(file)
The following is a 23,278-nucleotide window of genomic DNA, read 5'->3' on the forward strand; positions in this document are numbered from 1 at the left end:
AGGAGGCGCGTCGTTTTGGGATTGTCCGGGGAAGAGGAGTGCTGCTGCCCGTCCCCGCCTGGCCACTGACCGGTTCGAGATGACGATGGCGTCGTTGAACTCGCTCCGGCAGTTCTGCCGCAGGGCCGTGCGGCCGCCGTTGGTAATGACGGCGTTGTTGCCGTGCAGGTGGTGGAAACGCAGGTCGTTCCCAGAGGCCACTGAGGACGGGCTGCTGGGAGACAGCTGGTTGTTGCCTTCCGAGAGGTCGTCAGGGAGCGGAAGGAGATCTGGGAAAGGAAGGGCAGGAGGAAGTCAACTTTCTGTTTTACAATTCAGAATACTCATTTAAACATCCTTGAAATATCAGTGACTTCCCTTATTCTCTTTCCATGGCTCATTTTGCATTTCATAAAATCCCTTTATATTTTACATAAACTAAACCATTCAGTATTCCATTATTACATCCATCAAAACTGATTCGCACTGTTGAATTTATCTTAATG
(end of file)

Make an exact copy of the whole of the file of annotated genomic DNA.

The following is a 23,278-nucleotide window of genomic DNA, read 5'->3' on the forward strand; positions in this document are numbered from 1 at the left end:
AGGAGGCGCGTCGTTTTGGGATTGTCCGGGGAAGAGGAGTGCTGCTGCCCGTCCCCGCCTGGCCACTGACCGGTTCGAGATGACGATGGCGTCGTTGAACTCGCTCCGGCAGTTCTGCCGCAGGGCCGTGCGGCCGCCGTTGGTAATGACGGCGTTGTTGCCGTGCAGGTGGTGGAAACGCAGGTCGTTCCCAGAGGCCACTGAGGACGGGCTGCTGGGAGACAGCTGGTTGTTGCCTTCCGAGAGGTCGTCAGGGAGCGGAAGGAGATCTGGGAAAGGAAGGGCAGGAGGAAGTCAACTTTCTGTTTTACAATTCAGAATACTCATTTAAACATCCTTGAAATATCAGTGACTTCCCTTATTCTCTTTCCATGGCTCATTTTGCATTTCATAAAATCCCTTTATATTTTACATAAACTAAACCATTCAGTATTCCATTATTACATCCATCAAAACTGATTCGCACTGTTGAATTTATCTTAATG